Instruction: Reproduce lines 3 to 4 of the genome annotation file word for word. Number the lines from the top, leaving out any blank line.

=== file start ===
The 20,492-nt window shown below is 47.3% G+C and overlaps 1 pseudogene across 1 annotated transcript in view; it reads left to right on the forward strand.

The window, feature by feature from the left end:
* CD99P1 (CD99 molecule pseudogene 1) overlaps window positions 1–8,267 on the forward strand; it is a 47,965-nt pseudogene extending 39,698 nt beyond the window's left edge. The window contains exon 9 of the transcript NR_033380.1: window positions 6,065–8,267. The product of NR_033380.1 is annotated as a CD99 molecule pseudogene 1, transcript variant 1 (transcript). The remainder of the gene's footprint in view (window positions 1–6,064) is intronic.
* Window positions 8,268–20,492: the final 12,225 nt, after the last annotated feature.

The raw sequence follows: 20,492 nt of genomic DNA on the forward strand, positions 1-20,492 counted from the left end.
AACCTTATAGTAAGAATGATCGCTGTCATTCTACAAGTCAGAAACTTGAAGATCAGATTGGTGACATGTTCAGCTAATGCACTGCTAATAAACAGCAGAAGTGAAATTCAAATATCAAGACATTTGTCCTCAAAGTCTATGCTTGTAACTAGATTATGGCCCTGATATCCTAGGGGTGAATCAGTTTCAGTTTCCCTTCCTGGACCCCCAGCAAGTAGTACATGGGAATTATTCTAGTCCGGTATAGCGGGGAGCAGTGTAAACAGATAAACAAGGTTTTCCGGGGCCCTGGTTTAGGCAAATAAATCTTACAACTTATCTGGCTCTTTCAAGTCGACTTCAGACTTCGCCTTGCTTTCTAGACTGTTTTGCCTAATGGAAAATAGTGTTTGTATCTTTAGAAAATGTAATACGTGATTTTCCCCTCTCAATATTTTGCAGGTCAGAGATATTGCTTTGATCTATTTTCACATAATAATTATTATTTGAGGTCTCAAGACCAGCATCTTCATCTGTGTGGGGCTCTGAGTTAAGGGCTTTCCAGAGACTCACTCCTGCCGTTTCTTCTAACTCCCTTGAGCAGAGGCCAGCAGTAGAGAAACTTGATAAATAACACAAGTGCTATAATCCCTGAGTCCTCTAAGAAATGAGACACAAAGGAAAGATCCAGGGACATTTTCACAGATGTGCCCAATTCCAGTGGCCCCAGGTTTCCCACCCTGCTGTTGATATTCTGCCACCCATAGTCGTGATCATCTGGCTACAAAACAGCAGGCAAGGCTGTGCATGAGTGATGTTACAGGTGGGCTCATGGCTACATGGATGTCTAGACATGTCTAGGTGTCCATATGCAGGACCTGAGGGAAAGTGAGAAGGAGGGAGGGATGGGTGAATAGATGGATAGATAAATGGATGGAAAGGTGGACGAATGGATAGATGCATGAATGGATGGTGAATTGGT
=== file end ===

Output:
* CD99P1 (CD99 molecule pseudogene 1) overlaps window positions 1–8,267 on the forward strand; it is a 47,965-nt pseudogene extending 39,698 nt beyond the window's left edge. The window contains exon 9 of the transcript NR_033380.1: window positions 6,065–8,267. The product of NR_033380.1 is annotated as a CD99 molecule pseudogene 1, transcript variant 1 (transcript). The remainder of the gene's footprint in view (window positions 1–6,064) is intronic.
* Window positions 8,268–20,492: the final 12,225 nt, after the last annotated feature.